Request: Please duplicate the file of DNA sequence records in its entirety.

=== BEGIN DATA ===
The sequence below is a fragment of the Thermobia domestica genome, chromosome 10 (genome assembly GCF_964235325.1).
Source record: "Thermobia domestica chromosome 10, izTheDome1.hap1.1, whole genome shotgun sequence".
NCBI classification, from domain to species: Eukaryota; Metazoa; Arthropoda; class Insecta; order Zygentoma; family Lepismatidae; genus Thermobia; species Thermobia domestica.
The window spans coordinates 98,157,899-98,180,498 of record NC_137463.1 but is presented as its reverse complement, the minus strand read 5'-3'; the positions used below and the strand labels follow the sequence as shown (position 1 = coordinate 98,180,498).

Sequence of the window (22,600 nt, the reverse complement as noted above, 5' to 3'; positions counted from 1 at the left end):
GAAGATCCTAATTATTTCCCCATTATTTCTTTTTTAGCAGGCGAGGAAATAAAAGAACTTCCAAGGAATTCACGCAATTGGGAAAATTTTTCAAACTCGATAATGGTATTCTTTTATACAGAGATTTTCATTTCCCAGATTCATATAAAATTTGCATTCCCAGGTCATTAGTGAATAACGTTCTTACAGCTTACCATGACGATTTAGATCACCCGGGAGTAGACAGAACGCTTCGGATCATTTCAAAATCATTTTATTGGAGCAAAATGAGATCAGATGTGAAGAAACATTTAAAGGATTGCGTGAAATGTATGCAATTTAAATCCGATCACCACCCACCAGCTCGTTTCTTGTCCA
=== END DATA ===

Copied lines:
The sequence below is a fragment of the Thermobia domestica genome, chromosome 10 (genome assembly GCF_964235325.1).
Source record: "Thermobia domestica chromosome 10, izTheDome1.hap1.1, whole genome shotgun sequence".
NCBI classification, from domain to species: Eukaryota; Metazoa; Arthropoda; class Insecta; order Zygentoma; family Lepismatidae; genus Thermobia; species Thermobia domestica.
The window spans coordinates 98,157,899-98,180,498 of record NC_137463.1 but is presented as its reverse complement, the minus strand read 5'-3'; the positions used below and the strand labels follow the sequence as shown (position 1 = coordinate 98,180,498).

Sequence of the window (22,600 nt, the reverse complement as noted above, 5' to 3'; positions counted from 1 at the left end):
GAAGATCCTAATTATTTCCCCATTATTTCTTTTTTAGCAGGCGAGGAAATAAAAGAACTTCCAAGGAATTCACGCAATTGGGAAAATTTTTCAAACTCGATAATGGTATTCTTTTATACAGAGATTTTCATTTCCCAGATTCATATAAAATTTGCATTCCCAGGTCATTAGTGAATAACGTTCTTACAGCTTACCATGACGATTTAGATCACCCGGGAGTAGACAGAACGCTTCGGATCATTTCAAAATCATTTTATTGGAGCAAAATGAGATCAGATGTGAAGAAACATTTAAAGGATTGCGTGAAATGTATGCAATTTAAATCCGATCACCACCCACCAGCTCGTTTCTTGTCCA